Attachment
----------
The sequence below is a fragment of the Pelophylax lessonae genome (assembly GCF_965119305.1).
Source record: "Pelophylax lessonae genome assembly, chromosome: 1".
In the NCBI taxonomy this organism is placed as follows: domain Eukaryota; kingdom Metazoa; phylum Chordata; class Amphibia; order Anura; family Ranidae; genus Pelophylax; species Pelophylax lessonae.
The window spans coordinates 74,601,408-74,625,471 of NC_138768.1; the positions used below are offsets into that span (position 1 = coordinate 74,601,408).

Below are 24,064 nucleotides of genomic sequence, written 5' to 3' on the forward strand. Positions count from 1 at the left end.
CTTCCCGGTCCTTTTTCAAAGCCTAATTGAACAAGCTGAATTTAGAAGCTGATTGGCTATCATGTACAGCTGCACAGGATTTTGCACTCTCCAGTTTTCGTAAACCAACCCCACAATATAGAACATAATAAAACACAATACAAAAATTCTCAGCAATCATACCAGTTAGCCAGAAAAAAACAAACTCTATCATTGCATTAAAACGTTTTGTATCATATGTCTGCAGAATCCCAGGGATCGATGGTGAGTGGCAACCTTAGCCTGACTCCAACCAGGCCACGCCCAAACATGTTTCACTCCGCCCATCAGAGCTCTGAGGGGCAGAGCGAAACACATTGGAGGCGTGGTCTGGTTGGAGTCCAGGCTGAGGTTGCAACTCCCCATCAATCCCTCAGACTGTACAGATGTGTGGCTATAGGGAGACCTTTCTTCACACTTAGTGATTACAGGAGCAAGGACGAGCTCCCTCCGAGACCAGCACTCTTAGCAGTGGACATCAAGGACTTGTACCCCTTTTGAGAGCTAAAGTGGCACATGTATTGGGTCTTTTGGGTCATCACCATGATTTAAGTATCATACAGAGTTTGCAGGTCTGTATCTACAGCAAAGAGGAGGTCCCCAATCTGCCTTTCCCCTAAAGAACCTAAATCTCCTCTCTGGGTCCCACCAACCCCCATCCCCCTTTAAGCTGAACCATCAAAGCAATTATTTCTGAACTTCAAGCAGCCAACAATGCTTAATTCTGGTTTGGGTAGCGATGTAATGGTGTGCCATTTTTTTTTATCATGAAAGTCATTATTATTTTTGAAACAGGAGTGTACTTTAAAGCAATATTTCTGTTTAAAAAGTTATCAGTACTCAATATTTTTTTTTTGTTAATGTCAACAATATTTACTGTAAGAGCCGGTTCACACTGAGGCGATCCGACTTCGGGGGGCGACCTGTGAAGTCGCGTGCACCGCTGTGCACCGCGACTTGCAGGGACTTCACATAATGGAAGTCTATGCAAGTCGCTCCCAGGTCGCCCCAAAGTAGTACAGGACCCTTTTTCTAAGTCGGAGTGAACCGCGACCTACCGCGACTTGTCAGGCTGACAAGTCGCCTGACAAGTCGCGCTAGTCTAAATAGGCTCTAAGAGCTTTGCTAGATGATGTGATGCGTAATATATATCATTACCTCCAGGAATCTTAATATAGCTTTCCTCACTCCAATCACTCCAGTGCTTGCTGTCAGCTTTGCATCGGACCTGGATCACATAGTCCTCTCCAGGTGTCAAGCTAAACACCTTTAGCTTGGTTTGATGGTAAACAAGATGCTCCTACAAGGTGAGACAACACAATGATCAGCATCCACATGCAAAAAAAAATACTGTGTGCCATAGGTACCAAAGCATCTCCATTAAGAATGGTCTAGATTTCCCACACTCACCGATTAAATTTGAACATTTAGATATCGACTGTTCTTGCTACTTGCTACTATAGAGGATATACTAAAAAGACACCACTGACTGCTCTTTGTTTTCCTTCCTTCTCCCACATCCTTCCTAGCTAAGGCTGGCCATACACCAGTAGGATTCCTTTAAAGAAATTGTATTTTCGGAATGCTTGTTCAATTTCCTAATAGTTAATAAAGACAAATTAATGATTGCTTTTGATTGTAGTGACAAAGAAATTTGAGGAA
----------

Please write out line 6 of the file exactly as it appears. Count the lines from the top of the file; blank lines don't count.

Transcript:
CTTCCCGGTCCTTTTTCAAAGCCTAATTGAACAAGCTGAATTTAGAAGCTGATTGGCTATCATGTACAGCTGCACAGGATTTTGCACTCTCCAGTTTTCGTAAACCAACCCCACAATATAGAACATAATAAAACACAATACAAAAATTCTCAGCAATCATACCAGTTAGCCAGAAAAAAACAAACTCTATCATTGCATTAAAACGTTTTGTATCATATGTCTGCAGAATCCCAGGGATCGATGGTGAGTGGCAACCTTAGCCTGACTCCAACCAGGCCACGCCCAAACATGTTTCACTCCGCCCATCAGAGCTCTGAGGGGCAGAGCGAAACACATTGGAGGCGTGGTCTGGTTGGAGTCCAGGCTGAGGTTGCAACTCCCCATCAATCCCTCAGACTGTACAGATGTGTGGCTATAGGGAGACCTTTCTTCACACTTAGTGATTACAGGAGCAAGGACGAGCTCCCTCCGAGACCAGCACTCTTAGCAGTGGACATCAAGGACTTGTACCCCTTTTGAGAGCTAAAGTGGCACATGTATTGGGTCTTTTGGGTCATCACCATGATTTAAGTATCATACAGAGTTTGCAGGTCTGTATCTACAGCAAAGAGGAGGTCCCCAATCTGCCTTTCCCCTAAAGAACCTAAATCTCCTCTCTGGGTCCCACCAACCCCCATCCCCCTTTAAGCTGAACCATCAAAGCAATTATTTCTGAACTTCAAGCAGCCAACAATGCTTAATTCTGGTTTGGGTAGCGATGTAATGGTGTGCCATTTTTTTTTATCATGAAAGTCATTATTATTTTTGAAACAGGAGTGTACTTTAAAGCAATATTTCTGTTTAAAAAGTTATCAGTACTCAATATTTTTTTTTTGTTAATGTCAACAATATTTACTGTAAGAGCCGGTTCACACTGAGGCGATCCGACTTCGGGGGGCGACCTGTGAAGTCGCGTGCACCGCTGTGCACCGCGACTTGCAGGGACTTCACATAATGGAAGTCTATGCAAGTCGCTCCCAGGTCGCCCCAAAGTAGTACAGGACCCTTTTTCTAAGTCGGAGTGAACCGCGACCTACCGCGACTTGTCAGGCTGACAAGTCGCCTGACAAGTCGCGCTAGTCTAAATAGGCTCTAAGAGCTTTGCTAGATGATGTGATGCGTAATATATATCATTACCTCCAGGAATCTTAATATAGCTTTCCTCACTCCAATCACTCCAGTGCTTGCTGTCAGCTTTGCATCGGACCTGGATCACATAGTCCTCTCCAGGTGTCAAGCTAAACACCTTTAGCTTGGTTTGATGGTAAACAAGATGCTCCTACAAGGTGAGACAACACAATGATCAGCATCCACATGCAAAAAAAAATACTGTGTGCCATAGGTACCAAAGCATCTCCATTAAGAATGGTCTAGATTTCCCACACTCACCGATTAAATTTGAACATTTAGATATCGACTGTTCTTGCTACTTGCTACTATAGAGGATATACTAAAAAGACACCACTGACTGCTCTTTGTTTTCCTTCCTTCTCCCACATCCTTCCTAGCTAAGGCTGGCCATACACCAGTAGGATTCCTTTAAAGAAATTGTATTTTCGGAATGCTTGTTCAATTTCCTAATAGTTAATAAAGACAAATTAATGATTGCTTTTGATTGTAGTGACAAAGAAATTTGAGGAA